(The turntable I had fancied before that was a Stromberg-Carlson.  It was very advanced for its time, with belt drive and three-point subframe suspension, long before the AR turntable, and a unipivot arm. S-C made conventional consoles, with everything built in, but when the started making components, they offered consoles with slots you could drop their components into, giving you a choice of amps, and maybe other stuff. )

 I bought a Dynakit mono preamp, and a used r/j enclosure, designed for an 8″ Wharfedale.  Later, I bought another r/j, complete with Wharfedale driver, and later still a second Wharfedale driver to replace my Lafayette.  They were good speakers, but their foam surrounds crumbled after a few years.  I also added an Eico FM tuner, with magic-eye tuning indicator built into the dial pointer.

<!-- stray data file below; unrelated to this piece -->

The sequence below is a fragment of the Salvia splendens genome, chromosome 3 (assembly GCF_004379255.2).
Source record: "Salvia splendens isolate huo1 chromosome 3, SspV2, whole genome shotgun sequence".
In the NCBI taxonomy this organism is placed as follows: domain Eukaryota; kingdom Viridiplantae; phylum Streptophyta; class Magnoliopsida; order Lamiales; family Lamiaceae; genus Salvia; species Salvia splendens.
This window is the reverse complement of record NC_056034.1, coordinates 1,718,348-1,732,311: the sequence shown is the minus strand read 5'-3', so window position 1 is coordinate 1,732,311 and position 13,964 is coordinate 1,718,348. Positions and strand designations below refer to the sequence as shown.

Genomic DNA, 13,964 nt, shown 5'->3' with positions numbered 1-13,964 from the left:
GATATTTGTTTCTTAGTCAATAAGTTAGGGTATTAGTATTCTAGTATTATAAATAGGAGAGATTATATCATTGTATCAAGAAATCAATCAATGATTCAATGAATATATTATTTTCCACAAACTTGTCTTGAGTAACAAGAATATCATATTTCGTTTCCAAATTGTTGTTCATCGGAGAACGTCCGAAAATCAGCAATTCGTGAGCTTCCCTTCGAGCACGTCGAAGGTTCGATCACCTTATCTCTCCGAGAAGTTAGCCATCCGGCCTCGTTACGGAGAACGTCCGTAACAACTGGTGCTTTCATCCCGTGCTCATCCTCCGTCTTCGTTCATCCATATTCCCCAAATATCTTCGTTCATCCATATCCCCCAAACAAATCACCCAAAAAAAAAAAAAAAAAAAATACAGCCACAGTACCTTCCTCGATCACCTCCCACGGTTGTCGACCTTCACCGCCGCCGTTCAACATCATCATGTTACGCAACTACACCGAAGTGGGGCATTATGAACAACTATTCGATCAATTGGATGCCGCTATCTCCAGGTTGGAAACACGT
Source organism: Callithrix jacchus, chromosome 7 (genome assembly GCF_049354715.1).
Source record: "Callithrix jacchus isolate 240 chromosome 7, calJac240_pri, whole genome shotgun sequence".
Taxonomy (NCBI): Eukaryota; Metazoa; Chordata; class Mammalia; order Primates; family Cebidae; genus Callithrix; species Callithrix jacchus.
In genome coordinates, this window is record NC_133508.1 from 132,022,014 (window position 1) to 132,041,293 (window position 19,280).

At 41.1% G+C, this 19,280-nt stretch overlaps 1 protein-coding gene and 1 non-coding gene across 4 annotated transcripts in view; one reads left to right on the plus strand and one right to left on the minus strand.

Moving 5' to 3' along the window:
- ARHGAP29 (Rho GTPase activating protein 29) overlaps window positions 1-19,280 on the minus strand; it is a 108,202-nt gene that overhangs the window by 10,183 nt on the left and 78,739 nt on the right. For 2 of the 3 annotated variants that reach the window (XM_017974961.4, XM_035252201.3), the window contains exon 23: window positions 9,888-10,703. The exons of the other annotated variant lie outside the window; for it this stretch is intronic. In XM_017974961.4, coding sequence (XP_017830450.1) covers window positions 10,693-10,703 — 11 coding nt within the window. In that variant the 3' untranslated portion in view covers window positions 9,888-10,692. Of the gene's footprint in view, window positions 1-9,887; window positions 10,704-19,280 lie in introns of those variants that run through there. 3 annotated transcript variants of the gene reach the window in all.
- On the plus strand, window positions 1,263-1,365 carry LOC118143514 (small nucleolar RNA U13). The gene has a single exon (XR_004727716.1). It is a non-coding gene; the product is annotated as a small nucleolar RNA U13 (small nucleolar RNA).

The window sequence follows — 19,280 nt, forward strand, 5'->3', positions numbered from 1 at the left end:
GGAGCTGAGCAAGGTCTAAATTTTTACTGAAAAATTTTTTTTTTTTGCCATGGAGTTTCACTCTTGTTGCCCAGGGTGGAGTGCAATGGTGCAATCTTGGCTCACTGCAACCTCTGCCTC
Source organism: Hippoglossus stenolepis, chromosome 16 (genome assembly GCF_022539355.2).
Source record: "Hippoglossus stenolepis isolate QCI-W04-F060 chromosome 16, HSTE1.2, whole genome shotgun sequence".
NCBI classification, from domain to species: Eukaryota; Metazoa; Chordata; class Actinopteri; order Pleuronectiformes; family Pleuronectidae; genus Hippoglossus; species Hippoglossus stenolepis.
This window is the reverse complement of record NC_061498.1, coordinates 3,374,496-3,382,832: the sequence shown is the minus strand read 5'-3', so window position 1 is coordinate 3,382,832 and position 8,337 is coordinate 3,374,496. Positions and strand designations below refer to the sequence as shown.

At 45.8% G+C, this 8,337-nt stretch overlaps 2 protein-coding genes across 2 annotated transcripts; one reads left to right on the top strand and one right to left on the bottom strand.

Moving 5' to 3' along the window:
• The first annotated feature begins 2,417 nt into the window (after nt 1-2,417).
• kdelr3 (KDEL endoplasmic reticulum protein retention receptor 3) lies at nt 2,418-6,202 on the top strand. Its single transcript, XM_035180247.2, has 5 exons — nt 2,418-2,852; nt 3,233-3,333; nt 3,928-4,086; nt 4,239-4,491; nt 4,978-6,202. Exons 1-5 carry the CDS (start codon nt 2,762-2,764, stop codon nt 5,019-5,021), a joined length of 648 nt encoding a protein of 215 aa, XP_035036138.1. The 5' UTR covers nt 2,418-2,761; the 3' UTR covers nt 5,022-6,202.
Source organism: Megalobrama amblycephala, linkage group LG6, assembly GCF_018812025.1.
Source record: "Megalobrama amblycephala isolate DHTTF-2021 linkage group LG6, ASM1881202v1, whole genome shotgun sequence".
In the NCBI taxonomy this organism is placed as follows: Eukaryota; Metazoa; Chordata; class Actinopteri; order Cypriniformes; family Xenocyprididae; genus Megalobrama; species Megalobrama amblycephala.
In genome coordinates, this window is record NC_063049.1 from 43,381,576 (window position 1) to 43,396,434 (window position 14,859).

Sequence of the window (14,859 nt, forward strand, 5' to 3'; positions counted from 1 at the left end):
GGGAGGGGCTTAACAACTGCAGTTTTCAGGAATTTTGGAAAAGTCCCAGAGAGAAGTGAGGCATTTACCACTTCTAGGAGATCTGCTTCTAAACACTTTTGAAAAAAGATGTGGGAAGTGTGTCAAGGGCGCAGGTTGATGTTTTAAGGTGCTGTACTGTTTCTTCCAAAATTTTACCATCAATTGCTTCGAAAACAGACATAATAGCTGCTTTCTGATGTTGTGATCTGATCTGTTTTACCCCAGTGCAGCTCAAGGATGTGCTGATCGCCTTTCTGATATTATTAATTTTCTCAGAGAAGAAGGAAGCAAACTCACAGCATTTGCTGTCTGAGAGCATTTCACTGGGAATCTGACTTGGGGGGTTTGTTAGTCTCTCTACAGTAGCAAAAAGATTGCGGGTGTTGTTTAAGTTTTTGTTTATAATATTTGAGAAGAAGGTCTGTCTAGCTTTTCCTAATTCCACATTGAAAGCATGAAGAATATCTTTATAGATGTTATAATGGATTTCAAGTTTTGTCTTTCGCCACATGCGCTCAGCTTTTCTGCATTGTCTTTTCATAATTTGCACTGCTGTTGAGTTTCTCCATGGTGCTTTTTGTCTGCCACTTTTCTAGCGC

When stereo came in, there were a lot of patchwork adaptations: Dynaco and others left space in their tuners for whatever stereo decoder the FCC might decide on, and there were gadgets designed to add stereo source selection, volume, and balance, to paired mono systems. (Marantz made them, among others.)       To be continued…

The full interview with Ivan Berger will be posted soon

Check out the CE Hall of Fame. For a little consumer ‘headphone review’ history, read the first article on audio by Ivan Berger: “In Both Ears”  Saturday Review, July 28, 1962. Great chart of headphones available at the time.